The Age itself was launched in 1854, Victoria’s gold rush had begun, and the colony was teaming with people seeking their fortunes. Mercury was an appropriate symbol to represent the newspaper’s role in communication: he was the messenger of the Roman gods. The statue’s new home is on display in The Melbourne Museum.
In the postcard above, we can see the original site for Mercury, on top of the old Age building in Collins Street and below in a photograph of mine in its current home, The Melbourne Museum.
Marble bust of Lord Melbourne
The Oriental Bank, built in 1857.
Lord Melbourne’s marble bust was originally on display in The Oriental Bank at the south-west corner of Queen Street and Flinders Lane. After demolition of the bank, it was moved to a site on Collins Street for several years and later purchased by the trustees of the Public Library, Museum and National Gallery of Victoria in 1901.
It is now on display in the Cowen Gallery in The State Library of Victoria.
Text from: http://www.accaonline.org.au/Vault
“Melbourne’s much loved, often maligned, never forgotten sculpture Vault by Ron Robertson-Swann, was commissioned in 1980 to stand in Melbourne’s City Square. After a much publicised public outcry against this ‘Yellow Peril’ which had descended upon the greyness of Melbourne’s civic landscape, the sculpture was removed to Batman Park, where it languished for years. Vault came to the ACCA precinct in 2002, where, we hope it will remain in perpetuity for all Melburnians to love.”
-Juliana Engberg, Artistic Director ACCA
In its original home, The City Square back in 1980.
Now at Australian Centre for Contemporary Art (ACCA).
The Driver and Wipers
Text from A walking guide to Melbourne’s Monuments
Ronald T. Ridley
Sculptor: Charles Sargeant Jagger
Unveiled 24th February 1937;
Purchased by the felton Bequest
Following the death of the famous sculptor Charles Jagger in 1934, there was a large commemorative exhibition in England, which excited Australian interest in having some examples of his work. As the casts survived of some, further bronzes could be made. The National Gallery chose The Driver from the Royal Artillery Memorial, Hyde Park Corner, London, and Wipers from the Hoylake War Memorial in Chesire. After considerable argument over their placing when they arrived, at a cost of £1500 each, a committee consisting of Paul Montford, Leslie Bowles and Wallace Anderson suggested their placement in the forecourt of the State Library.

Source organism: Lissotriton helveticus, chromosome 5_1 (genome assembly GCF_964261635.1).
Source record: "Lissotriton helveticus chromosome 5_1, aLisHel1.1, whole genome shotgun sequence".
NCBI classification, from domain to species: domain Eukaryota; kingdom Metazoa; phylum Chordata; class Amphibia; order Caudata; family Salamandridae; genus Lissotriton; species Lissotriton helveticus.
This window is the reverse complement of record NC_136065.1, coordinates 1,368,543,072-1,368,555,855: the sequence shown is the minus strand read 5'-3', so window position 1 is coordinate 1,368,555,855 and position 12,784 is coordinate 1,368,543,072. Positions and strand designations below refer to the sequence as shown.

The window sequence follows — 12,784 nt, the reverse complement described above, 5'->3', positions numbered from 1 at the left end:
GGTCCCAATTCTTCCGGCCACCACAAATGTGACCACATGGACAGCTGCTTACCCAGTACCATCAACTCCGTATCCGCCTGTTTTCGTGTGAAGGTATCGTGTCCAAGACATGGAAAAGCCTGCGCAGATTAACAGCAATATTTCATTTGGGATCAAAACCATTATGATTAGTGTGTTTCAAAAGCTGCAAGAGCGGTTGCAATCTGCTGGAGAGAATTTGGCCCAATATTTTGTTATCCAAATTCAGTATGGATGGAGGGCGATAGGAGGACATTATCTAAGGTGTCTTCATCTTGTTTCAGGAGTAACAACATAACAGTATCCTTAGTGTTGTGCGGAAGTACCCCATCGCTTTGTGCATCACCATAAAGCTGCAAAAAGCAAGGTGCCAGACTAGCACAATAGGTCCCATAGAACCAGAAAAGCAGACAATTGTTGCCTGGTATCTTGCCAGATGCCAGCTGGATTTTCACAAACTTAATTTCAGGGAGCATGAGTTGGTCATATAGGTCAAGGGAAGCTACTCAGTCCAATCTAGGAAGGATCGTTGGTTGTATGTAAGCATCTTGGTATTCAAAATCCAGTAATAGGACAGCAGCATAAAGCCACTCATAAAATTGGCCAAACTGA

The placement of the two statues in Melbourne caused a sensation. The public’s appreciation was so tactile that within a month protests were made about the damage to the ‘bloom’ of the bronze from so much touching. On the other hand, some critics objected to the expense of such a large sum on ‘copies’ when works for the Gallery could have been purchased for the same sum. The placing was also not favoured: it was claimed that they were incongruous against the ‘classical dignity’ of the Library, and the Driver did not have a stone wall behind to set it off. The criticisms of position have weight: the statues would seem to have been better placed near the Shrine where they are now.
In the old photograph below, we can see the Wipers statue at its original site in the forecourt of the State Library of Victoria, and in the following photographs of mine, we see the new site for the two statues, back to back near the Shrine of Remembrance.
The monument to the 5th Victorian Contingent
Architect: George de Lacy Evans
Sculptor: Joseph Hamilton
One of the monuments to the Boer War, ‘The monument to the 5th Victorian Contingent’ can be found at the beginning of the drive up to Government House, it originally stood close by on a nature strip in St Kilda Road.
In the postcard below, one can see the monument on its original site in St Kilda Road and next, in one of my own photographs, at its new site.